Today, I challenge you to write a sonnet. Traditionally, sonnets are 14-line poems, with ten syllables per line, written in iambs (i.e., with a meter in which an unstressed syllable is followed by one stressed syllable, and so on). There are several traditional rhyme schemes, including the Petrarchan, Spenserian, and Shakespearean sonnets. But beyond the strictures of form, sonnets usually pose a question of a sort, explore the ideas raised by the question, and then come to a conclusion. In a way, they are essays written in verse! This means you can write a “sonnet” that doesn’t have meet all of the traditional formal elements, but still functions as a mini-essay of a sort. The main point is to keep your poem tight, not rangy, and to use the shorter confines of the form to fuel the poem’s energy. As Wordsworth put it, in a very formal sonnet indeed, “Nuns fret not at their convent’s narrow room.” Happy writing!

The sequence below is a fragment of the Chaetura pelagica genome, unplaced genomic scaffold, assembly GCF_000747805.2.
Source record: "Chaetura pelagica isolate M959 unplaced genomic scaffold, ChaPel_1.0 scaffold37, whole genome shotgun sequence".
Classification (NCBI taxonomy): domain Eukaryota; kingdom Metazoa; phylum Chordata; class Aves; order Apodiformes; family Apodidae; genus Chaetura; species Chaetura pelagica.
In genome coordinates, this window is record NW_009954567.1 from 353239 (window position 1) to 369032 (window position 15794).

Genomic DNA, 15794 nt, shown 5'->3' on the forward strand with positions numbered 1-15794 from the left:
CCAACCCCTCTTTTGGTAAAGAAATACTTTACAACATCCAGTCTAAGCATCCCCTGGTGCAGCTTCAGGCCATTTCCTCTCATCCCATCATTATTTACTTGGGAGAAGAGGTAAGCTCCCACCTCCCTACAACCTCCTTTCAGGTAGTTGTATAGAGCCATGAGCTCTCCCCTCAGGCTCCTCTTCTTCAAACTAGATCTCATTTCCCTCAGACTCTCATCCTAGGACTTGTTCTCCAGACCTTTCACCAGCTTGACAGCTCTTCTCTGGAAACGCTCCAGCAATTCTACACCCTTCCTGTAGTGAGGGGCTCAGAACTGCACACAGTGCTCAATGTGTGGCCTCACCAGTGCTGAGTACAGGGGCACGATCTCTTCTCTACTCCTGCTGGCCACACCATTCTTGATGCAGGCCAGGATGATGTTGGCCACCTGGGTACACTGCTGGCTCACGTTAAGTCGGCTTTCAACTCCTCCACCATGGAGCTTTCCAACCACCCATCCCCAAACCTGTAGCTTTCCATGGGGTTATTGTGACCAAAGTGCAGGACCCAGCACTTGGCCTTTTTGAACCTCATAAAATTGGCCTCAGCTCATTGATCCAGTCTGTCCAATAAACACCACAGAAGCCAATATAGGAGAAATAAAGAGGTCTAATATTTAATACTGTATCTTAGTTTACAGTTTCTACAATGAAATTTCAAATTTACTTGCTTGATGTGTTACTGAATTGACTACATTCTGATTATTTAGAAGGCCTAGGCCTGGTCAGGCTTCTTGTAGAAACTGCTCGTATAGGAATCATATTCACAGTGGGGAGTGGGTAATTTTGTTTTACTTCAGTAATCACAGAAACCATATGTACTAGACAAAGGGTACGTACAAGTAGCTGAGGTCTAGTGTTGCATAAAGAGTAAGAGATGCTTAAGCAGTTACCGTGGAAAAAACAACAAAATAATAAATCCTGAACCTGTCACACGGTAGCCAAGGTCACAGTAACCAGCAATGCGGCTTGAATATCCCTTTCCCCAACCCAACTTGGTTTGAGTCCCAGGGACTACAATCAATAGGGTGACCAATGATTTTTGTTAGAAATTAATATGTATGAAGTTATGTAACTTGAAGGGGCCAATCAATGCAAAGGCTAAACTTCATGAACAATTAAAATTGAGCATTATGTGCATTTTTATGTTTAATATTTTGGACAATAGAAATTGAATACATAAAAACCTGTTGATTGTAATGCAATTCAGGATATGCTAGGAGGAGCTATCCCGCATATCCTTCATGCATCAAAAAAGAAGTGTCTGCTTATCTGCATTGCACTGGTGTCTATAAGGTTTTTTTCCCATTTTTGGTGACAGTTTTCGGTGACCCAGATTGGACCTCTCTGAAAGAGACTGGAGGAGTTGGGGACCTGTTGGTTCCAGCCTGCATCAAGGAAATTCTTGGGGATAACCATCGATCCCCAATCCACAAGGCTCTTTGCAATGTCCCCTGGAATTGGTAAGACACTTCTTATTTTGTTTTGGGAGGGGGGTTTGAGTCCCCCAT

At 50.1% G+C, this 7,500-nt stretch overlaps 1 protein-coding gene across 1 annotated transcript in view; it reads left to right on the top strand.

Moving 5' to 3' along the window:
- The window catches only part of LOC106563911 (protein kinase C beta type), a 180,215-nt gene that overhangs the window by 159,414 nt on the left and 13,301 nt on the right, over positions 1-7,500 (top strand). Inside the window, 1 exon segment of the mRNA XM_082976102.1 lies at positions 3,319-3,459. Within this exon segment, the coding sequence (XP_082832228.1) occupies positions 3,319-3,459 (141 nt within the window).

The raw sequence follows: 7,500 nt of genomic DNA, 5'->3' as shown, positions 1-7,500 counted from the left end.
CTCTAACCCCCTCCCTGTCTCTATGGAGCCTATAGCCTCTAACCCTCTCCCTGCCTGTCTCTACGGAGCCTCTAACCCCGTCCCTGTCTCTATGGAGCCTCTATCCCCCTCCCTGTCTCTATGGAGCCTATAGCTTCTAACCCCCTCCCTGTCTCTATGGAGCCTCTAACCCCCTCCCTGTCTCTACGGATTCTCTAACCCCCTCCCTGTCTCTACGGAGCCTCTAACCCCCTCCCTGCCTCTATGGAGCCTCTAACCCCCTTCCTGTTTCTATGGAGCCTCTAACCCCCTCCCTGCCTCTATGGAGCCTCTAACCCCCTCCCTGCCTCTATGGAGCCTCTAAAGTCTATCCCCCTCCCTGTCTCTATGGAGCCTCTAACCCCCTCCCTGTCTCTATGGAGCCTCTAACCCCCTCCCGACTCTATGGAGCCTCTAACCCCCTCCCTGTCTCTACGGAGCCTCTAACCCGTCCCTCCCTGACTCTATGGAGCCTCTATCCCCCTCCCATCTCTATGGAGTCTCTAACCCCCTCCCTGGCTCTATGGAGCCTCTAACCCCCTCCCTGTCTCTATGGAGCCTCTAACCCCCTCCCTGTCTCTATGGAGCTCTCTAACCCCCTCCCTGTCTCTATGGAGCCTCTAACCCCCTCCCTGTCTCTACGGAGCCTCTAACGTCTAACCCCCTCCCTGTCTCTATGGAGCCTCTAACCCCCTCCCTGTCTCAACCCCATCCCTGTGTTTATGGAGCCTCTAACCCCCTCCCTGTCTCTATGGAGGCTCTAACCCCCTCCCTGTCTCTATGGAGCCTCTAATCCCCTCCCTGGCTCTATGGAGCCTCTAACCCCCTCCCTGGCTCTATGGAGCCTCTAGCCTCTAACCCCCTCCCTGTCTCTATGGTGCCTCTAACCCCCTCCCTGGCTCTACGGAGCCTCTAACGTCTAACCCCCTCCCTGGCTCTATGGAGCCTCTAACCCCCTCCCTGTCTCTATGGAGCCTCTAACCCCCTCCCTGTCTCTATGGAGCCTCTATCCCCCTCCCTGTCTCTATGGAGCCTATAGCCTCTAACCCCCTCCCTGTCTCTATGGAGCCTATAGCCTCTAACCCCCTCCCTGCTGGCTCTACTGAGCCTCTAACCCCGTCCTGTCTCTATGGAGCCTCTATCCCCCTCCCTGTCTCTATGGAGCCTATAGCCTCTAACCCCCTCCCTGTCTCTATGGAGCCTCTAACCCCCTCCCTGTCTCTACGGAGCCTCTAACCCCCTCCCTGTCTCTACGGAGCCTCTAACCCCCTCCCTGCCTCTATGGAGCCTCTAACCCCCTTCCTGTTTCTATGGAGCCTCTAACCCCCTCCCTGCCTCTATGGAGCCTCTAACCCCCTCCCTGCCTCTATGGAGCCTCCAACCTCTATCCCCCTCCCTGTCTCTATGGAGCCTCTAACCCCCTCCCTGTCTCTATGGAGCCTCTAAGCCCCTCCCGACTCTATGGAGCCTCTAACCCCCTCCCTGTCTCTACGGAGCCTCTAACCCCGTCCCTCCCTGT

What? A dinosaur! Do not be absurd!
Millions of years have past since they roamed!
Me thinks that your vision, it must be blurred!
For every continent has been combed
But I have captured one, it’s in my yard
You expect me to believe that? You fool!
No lie, or my reputation is tarred
Indeed, and open to much ridicule
Come hither, and see for yourself my friend
I shall, but I’m unsure of what I’ll find
This monstrosity you will comprehend
The greatest discovery of mankind
And what will become of this fearsome beast
We will barbecue it for a grand feast